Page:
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Readers Reflect: Inspiring Heroines

February 1, 2010

This week we introduce our new series of guest posts, “Readers Reflect.” Each week a guest blogger will reflect on a formative book, character, or reading experience that has been particularly meaningful in their life as a reader. To submit your own “Readers Reflect” essay, please contact us at

Author as a child learning the importance of maximizing productive time by reading on public transit.

I first met my friend Nancy Drew as a child. At the time, lost somewhere in the generation gap, I found her a bit stuffy for my taste. I preferred the more modern experiences of the members of The Baby Sitters Club or the more fashionable twins from Sweet Valley High. Next to Stacy’s perm and Claudia’s junk food, Nancy’s titian hair and afternoon teas just didn’t stand a chance.

Nancy didn’t make her grand (and now, thanks to Mad Men, very fashionable) entrance until nearly the end of my college career. As an American Studies student at Northwestern my irreplaceable advisors encouraged me to explore girls’ serial fiction for my senior thesis. Putting my youthful prejudices aside, I deigned to read a Nancy Drew or two at least to gain a sense of history. I read The Secret of the Old Clock in just a few hours and was hooked. Practically a kid under the covers with a flashlight again, I found myself consumed with consuming Nancy’s adventures.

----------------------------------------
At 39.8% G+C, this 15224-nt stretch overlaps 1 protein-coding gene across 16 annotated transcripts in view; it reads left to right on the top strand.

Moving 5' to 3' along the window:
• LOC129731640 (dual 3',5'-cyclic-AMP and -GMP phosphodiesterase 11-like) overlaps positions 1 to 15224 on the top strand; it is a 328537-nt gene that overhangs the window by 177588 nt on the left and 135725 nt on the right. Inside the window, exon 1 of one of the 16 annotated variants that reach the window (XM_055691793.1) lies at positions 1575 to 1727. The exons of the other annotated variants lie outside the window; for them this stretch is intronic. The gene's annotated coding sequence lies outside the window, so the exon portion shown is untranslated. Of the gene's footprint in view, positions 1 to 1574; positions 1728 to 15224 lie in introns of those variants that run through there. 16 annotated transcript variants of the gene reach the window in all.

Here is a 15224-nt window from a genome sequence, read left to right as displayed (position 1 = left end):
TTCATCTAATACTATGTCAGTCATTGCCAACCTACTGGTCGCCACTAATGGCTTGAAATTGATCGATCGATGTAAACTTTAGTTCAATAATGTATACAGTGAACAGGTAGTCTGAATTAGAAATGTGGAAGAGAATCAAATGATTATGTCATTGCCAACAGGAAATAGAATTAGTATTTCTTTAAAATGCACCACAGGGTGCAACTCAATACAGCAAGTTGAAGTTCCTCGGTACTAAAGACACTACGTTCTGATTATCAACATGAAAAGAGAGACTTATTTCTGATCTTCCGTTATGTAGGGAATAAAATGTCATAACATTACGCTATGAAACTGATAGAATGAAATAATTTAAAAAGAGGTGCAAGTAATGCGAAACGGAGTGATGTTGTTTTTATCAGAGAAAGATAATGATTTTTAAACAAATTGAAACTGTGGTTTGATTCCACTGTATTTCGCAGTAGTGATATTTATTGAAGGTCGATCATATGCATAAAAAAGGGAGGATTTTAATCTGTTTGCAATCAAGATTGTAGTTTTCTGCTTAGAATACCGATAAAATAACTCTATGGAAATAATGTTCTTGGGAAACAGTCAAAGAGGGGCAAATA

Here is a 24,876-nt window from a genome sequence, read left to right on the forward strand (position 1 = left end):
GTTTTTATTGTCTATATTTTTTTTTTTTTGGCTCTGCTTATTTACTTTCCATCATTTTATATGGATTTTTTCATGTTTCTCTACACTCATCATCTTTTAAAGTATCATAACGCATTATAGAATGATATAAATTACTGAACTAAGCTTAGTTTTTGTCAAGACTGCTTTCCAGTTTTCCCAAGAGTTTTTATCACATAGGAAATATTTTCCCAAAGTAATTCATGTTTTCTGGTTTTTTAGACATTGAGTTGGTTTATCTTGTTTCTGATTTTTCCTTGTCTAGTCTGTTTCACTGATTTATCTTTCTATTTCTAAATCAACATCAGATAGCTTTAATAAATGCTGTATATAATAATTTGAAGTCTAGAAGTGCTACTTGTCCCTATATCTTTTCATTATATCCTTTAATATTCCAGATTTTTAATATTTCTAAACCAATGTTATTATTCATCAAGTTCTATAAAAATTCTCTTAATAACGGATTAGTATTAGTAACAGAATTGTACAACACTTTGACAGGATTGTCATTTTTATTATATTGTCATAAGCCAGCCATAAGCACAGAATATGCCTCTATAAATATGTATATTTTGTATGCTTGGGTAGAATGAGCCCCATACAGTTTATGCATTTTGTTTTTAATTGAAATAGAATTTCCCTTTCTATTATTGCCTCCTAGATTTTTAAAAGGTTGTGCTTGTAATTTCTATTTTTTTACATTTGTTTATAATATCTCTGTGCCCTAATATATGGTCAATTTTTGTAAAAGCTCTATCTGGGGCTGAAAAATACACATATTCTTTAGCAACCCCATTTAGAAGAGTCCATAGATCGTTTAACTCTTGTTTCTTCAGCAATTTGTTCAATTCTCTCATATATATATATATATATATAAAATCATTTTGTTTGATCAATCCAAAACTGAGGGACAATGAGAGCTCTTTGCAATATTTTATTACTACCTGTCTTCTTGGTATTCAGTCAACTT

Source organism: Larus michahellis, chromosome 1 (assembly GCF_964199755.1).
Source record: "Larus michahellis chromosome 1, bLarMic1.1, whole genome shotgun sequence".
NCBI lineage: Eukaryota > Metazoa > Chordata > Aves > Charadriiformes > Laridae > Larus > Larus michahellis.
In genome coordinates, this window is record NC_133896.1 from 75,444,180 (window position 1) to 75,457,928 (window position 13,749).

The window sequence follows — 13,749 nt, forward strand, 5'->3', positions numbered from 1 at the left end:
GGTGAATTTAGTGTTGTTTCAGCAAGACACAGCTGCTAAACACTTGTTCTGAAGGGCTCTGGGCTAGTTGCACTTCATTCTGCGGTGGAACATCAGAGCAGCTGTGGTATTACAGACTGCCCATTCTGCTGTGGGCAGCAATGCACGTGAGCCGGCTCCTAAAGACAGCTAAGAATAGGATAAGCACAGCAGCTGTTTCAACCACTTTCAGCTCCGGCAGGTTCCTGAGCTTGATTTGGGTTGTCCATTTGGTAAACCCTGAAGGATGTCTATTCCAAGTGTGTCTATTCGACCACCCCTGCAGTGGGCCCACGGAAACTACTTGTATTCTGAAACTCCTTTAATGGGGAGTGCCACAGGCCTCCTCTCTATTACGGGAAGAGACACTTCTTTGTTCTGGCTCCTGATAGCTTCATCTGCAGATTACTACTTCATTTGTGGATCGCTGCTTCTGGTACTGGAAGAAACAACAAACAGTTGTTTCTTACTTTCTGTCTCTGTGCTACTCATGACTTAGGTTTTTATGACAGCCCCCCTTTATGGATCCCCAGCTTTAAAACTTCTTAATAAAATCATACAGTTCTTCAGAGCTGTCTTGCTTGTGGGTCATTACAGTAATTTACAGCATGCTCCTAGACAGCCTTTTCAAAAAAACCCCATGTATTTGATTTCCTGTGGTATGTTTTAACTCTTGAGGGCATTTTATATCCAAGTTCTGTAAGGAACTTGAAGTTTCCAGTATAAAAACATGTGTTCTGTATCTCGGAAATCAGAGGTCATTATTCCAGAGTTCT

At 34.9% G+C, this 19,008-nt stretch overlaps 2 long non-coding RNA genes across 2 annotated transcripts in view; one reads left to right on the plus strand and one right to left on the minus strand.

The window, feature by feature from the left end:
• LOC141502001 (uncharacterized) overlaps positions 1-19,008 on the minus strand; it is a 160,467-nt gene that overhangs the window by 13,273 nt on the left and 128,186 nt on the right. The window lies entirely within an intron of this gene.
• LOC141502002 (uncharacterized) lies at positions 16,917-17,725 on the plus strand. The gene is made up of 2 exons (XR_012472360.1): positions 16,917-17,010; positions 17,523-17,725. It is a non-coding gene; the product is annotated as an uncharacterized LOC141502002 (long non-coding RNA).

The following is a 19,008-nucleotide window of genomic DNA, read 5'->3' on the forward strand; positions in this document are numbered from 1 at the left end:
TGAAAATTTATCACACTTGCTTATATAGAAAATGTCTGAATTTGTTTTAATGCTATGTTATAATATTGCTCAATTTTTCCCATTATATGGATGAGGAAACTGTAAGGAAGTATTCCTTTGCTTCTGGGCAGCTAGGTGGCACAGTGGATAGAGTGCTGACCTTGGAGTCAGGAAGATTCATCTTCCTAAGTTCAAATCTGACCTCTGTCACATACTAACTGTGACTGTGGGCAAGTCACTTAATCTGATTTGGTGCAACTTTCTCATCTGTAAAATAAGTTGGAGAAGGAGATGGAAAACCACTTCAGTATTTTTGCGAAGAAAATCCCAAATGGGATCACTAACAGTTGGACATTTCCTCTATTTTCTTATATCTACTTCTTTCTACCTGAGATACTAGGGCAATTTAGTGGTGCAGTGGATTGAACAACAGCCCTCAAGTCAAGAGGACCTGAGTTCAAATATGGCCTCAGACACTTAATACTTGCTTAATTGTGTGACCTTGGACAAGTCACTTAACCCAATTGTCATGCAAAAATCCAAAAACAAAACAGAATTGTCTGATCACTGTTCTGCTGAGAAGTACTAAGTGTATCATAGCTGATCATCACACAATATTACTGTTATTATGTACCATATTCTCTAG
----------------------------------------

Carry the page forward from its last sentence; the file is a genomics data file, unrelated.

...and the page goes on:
Though each mystery is perhaps not the height of literary complexity, Nancy Drew herself is a woman and a role model well before her time. Women from many walks of life attribute their self-confidence and sense that women can accomplish anything to sharing their formative years with Nancy.

For me, the Nancy Drew series and the response she elicits from readers of all ages has been an education in the importance of access to reading and the heroines (and heroes) that so perfectly exist in the world of children’s fiction. For a child, especially one who might be most at risk of being left behind or left out, the friends she meets in books can be the lifeline that carries her through to the greatest of successes. Nancy’s kind heart, fierce determination, and courage in the face of obstacles are just a few of the timeless qualities that can be found in the world of children’s literature.

They are also the qualities that, in the short time I knew her, were perfectly embodied by Courtney. Quick to the defense of others, often at her own peril, Courtney would probably have made a great girl sleuth. In fact, the “Courtney and Thomas Mysteries,” proposed by my father-in-law, would certainly have been page turners. As I prepared to write this essay it struck me that in the first pages of The Secret of the Old Clock, Nancy saves a child in danger and immerses herself in helping the child and her family. It is precisely the kind of thing Courtney would have done. In this first chapter of our organization, I hope it’s something Court’s Kids can do too.

Lindsay is a first-year law student at Northwestern and a girls’ serial fiction fanatic. When she is not busy solving the mystery that is learning the law, she assists Court’s Kids in program development and implementation.

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